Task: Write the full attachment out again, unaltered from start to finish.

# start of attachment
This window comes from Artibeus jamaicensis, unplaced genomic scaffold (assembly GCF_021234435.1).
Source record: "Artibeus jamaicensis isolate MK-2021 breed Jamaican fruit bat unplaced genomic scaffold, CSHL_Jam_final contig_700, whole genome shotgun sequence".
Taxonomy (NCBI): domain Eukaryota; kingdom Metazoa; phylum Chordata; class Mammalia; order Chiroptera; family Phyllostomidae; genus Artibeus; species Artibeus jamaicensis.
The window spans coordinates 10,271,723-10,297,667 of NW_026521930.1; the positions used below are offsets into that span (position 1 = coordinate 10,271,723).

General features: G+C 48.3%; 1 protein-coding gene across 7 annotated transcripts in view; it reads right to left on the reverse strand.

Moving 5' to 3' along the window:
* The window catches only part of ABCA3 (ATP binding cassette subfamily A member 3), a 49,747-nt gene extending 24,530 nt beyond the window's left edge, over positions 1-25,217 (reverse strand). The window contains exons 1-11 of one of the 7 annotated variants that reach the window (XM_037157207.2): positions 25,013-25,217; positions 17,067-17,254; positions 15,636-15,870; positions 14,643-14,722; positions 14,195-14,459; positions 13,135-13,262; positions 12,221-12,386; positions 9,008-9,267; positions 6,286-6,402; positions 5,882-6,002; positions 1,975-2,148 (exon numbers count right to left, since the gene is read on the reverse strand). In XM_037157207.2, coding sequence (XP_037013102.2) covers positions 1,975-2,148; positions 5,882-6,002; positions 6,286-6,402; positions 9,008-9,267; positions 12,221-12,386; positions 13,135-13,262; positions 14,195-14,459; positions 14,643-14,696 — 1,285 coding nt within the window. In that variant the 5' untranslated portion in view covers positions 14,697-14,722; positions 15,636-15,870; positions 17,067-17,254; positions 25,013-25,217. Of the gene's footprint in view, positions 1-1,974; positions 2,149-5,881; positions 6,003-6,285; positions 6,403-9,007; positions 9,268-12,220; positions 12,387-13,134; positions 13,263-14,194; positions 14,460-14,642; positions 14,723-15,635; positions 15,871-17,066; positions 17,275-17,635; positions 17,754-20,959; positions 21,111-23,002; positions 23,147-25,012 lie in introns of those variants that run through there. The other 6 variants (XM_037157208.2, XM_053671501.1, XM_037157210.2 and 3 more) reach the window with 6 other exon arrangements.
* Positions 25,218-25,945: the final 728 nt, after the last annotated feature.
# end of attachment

This window comes from Artibeus jamaicensis, unplaced genomic scaffold (assembly GCF_021234435.1).
Source record: "Artibeus jamaicensis isolate MK-2021 breed Jamaican fruit bat unplaced genomic scaffold, CSHL_Jam_final contig_700, whole genome shotgun sequence".
Taxonomy (NCBI): domain Eukaryota; kingdom Metazoa; phylum Chordata; class Mammalia; order Chiroptera; family Phyllostomidae; genus Artibeus; species Artibeus jamaicensis.
The window spans coordinates 10,271,723-10,297,667 of NW_026521930.1; the positions used below are offsets into that span (position 1 = coordinate 10,271,723).

General features: G+C 48.3%; 1 protein-coding gene across 7 annotated transcripts in view; it reads right to left on the reverse strand.

Moving 5' to 3' along the window:
* The window catches only part of ABCA3 (ATP binding cassette subfamily A member 3), a 49,747-nt gene extending 24,530 nt beyond the window's left edge, over positions 1-25,217 (reverse strand). The window contains exons 1-11 of one of the 7 annotated variants that reach the window (XM_037157207.2): positions 25,013-25,217; positions 17,067-17,254; positions 15,636-15,870; positions 14,643-14,722; positions 14,195-14,459; positions 13,135-13,262; positions 12,221-12,386; positions 9,008-9,267; positions 6,286-6,402; positions 5,882-6,002; positions 1,975-2,148 (exon numbers count right to left, since the gene is read on the reverse strand). In XM_037157207.2, coding sequence (XP_037013102.2) covers positions 1,975-2,148; positions 5,882-6,002; positions 6,286-6,402; positions 9,008-9,267; positions 12,221-12,386; positions 13,135-13,262; positions 14,195-14,459; positions 14,643-14,696 — 1,285 coding nt within the window. In that variant the 5' untranslated portion in view covers positions 14,697-14,722; positions 15,636-15,870; positions 17,067-17,254; positions 25,013-25,217. Of the gene's footprint in view, positions 1-1,974; positions 2,149-5,881; positions 6,003-6,285; positions 6,403-9,007; positions 9,268-12,220; positions 12,387-13,134; positions 13,263-14,194; positions 14,460-14,642; positions 14,723-15,635; positions 15,871-17,066; positions 17,275-17,635; positions 17,754-20,959; positions 21,111-23,002; positions 23,147-25,012 lie in introns of those variants that run through there. The other 6 variants (XM_037157208.2, XM_053671501.1, XM_037157210.2 and 3 more) reach the window with 6 other exon arrangements.
* Positions 25,218-25,945: the final 728 nt, after the last annotated feature.